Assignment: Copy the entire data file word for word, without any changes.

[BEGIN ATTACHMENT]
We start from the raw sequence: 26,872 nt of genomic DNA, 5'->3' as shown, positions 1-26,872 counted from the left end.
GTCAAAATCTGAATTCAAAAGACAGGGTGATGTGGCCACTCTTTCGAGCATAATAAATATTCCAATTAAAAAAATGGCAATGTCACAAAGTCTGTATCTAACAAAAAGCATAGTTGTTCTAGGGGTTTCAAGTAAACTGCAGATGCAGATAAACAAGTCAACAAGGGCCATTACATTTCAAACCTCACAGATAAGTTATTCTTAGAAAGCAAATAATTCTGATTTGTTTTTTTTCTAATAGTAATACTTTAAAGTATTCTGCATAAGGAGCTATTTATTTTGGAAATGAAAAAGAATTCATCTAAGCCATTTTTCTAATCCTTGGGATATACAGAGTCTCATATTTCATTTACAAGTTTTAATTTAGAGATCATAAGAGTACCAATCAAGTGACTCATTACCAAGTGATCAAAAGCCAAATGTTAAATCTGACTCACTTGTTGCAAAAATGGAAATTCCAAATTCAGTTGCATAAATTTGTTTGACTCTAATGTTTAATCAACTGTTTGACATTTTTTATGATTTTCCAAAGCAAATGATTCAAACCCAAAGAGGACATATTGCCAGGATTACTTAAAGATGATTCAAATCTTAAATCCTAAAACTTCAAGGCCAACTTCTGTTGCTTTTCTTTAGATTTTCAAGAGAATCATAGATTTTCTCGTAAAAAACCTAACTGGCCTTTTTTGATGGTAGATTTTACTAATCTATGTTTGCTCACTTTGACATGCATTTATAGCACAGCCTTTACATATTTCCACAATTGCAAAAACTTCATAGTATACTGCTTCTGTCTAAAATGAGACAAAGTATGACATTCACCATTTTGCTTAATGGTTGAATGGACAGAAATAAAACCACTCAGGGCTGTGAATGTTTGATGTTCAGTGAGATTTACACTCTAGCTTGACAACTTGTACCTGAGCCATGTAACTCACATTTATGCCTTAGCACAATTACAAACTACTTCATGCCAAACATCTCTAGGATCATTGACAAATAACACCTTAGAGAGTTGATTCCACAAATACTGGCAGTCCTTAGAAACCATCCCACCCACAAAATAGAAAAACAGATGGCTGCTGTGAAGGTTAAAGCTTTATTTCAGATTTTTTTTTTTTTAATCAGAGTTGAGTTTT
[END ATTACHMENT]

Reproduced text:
We start from the raw sequence: 26,872 nt of genomic DNA, 5'->3' as shown, positions 1-26,872 counted from the left end.
GTCAAAATCTGAATTCAAAAGACAGGGTGATGTGGCCACTCTTTCGAGCATAATAAATATTCCAATTAAAAAAATGGCAATGTCACAAAGTCTGTATCTAACAAAAAGCATAGTTGTTCTAGGGGTTTCAAGTAAACTGCAGATGCAGATAAACAAGTCAACAAGGGCCATTACATTTCAAACCTCACAGATAAGTTATTCTTAGAAAGCAAATAATTCTGATTTGTTTTTTTTCTAATAGTAATACTTTAAAGTATTCTGCATAAGGAGCTATTTATTTTGGAAATGAAAAAGAATTCATCTAAGCCATTTTTCTAATCCTTGGGATATACAGAGTCTCATATTTCATTTACAAGTTTTAATTTAGAGATCATAAGAGTACCAATCAAGTGACTCATTACCAAGTGATCAAAAGCCAAATGTTAAATCTGACTCACTTGTTGCAAAAATGGAAATTCCAAATTCAGTTGCATAAATTTGTTTGACTCTAATGTTTAATCAACTGTTTGACATTTTTTATGATTTTCCAAAGCAAATGATTCAAACCCAAAGAGGACATATTGCCAGGATTACTTAAAGATGATTCAAATCTTAAATCCTAAAACTTCAAGGCCAACTTCTGTTGCTTTTCTTTAGATTTTCAAGAGAATCATAGATTTTCTCGTAAAAAACCTAACTGGCCTTTTTTGATGGTAGATTTTACTAATCTATGTTTGCTCACTTTGACATGCATTTATAGCACAGCCTTTACATATTTCCACAATTGCAAAAACTTCATAGTATACTGCTTCTGTCTAAAATGAGACAAAGTATGACATTCACCATTTTGCTTAATGGTTGAATGGACAGAAATAAAACCACTCAGGGCTGTGAATGTTTGATGTTCAGTGAGATTTACACTCTAGCTTGACAACTTGTACCTGAGCCATGTAACTCACATTTATGCCTTAGCACAATTACAAACTACTTCATGCCAAACATCTCTAGGATCATTGACAAATAACACCTTAGAGAGTTGATTCCACAAATACTGGCAGTCCTTAGAAACCATCCCACCCACAAAATAGAAAAACAGATGGCTGCTGTGAAGGTTAAAGCTTTATTTCAGATTTTTTTTTTTTTAATCAGAGTTGAGTTTT